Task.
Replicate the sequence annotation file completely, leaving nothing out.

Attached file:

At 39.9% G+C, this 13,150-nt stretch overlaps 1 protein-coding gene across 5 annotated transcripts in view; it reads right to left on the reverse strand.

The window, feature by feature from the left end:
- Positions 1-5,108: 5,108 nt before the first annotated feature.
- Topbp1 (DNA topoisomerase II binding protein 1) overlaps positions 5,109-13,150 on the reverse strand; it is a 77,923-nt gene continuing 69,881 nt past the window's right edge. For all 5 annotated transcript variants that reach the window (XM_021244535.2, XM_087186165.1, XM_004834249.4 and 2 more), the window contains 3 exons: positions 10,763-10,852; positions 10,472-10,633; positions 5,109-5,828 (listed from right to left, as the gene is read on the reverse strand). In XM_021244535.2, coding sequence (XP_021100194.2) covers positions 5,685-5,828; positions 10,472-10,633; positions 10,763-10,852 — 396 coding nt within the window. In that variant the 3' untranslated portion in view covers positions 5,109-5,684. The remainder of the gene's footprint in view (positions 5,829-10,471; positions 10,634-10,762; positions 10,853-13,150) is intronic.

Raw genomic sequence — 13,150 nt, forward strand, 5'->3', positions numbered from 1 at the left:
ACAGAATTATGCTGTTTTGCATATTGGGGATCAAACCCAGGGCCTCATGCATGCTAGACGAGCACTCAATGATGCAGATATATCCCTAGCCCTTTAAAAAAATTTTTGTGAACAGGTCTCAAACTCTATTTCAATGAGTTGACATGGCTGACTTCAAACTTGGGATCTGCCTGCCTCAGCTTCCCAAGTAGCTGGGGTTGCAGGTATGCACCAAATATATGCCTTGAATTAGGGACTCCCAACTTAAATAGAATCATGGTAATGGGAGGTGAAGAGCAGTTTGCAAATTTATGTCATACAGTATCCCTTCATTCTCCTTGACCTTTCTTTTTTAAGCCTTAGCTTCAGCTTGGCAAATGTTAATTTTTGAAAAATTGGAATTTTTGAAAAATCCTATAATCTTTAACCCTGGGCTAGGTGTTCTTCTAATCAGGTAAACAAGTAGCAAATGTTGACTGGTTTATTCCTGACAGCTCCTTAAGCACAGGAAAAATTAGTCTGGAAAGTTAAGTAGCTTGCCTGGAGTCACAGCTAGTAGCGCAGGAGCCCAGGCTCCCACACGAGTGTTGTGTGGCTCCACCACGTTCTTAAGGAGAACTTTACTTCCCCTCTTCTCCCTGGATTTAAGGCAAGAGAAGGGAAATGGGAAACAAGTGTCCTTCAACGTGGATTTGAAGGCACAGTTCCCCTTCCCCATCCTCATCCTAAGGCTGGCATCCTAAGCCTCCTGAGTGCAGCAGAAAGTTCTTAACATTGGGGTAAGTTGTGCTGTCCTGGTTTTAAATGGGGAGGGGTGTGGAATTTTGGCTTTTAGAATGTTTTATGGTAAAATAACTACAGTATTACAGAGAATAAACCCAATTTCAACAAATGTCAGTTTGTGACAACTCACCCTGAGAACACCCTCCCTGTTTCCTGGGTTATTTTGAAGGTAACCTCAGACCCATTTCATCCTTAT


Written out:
At 39.9% G+C, this 13,150-nt stretch overlaps 1 protein-coding gene across 5 annotated transcripts in view; it reads right to left on the reverse strand.

The window, feature by feature from the left end:
- Positions 1-5,108: 5,108 nt before the first annotated feature.
- Topbp1 (DNA topoisomerase II binding protein 1) overlaps positions 5,109-13,150 on the reverse strand; it is a 77,923-nt gene continuing 69,881 nt past the window's right edge. For all 5 annotated transcript variants that reach the window (XM_021244535.2, XM_087186165.1, XM_004834249.4 and 2 more), the window contains 3 exons: positions 10,763-10,852; positions 10,472-10,633; positions 5,109-5,828 (listed from right to left, as the gene is read on the reverse strand). In XM_021244535.2, coding sequence (XP_021100194.2) covers positions 5,685-5,828; positions 10,472-10,633; positions 10,763-10,852 — 396 coding nt within the window. In that variant the 3' untranslated portion in view covers positions 5,109-5,684. The remainder of the gene's footprint in view (positions 5,829-10,471; positions 10,634-10,762; positions 10,853-13,150) is intronic.

Raw genomic sequence — 13,150 nt, forward strand, 5'->3', positions numbered from 1 at the left:
ACAGAATTATGCTGTTTTGCATATTGGGGATCAAACCCAGGGCCTCATGCATGCTAGACGAGCACTCAATGATGCAGATATATCCCTAGCCCTTTAAAAAAATTTTTGTGAACAGGTCTCAAACTCTATTTCAATGAGTTGACATGGCTGACTTCAAACTTGGGATCTGCCTGCCTCAGCTTCCCAAGTAGCTGGGGTTGCAGGTATGCACCAAATATATGCCTTGAATTAGGGACTCCCAACTTAAATAGAATCATGGTAATGGGAGGTGAAGAGCAGTTTGCAAATTTATGTCATACAGTATCCCTTCATTCTCCTTGACCTTTCTTTTTTAAGCCTTAGCTTCAGCTTGGCAAATGTTAATTTTTGAAAAATTGGAATTTTTGAAAAATCCTATAATCTTTAACCCTGGGCTAGGTGTTCTTCTAATCAGGTAAACAAGTAGCAAATGTTGACTGGTTTATTCCTGACAGCTCCTTAAGCACAGGAAAAATTAGTCTGGAAAGTTAAGTAGCTTGCCTGGAGTCACAGCTAGTAGCGCAGGAGCCCAGGCTCCCACACGAGTGTTGTGTGGCTCCACCACGTTCTTAAGGAGAACTTTACTTCCCCTCTTCTCCCTGGATTTAAGGCAAGAGAAGGGAAATGGGAAACAAGTGTCCTTCAACGTGGATTTGAAGGCACAGTTCCCCTTCCCCATCCTCATCCTAAGGCTGGCATCCTAAGCCTCCTGAGTGCAGCAGAAAGTTCTTAACATTGGGGTAAGTTGTGCTGTCCTGGTTTTAAATGGGGAGGGGTGTGGAATTTTGGCTTTTAGAATGTTTTATGGTAAAATAACTACAGTATTACAGAGAATAAACCCAATTTCAACAAATGTCAGTTTGTGACAACTCACCCTGAGAACACCCTCCCTGTTTCCTGGGTTATTTTGAAGGTAACCTCAGACCCATTTCATCCTTAT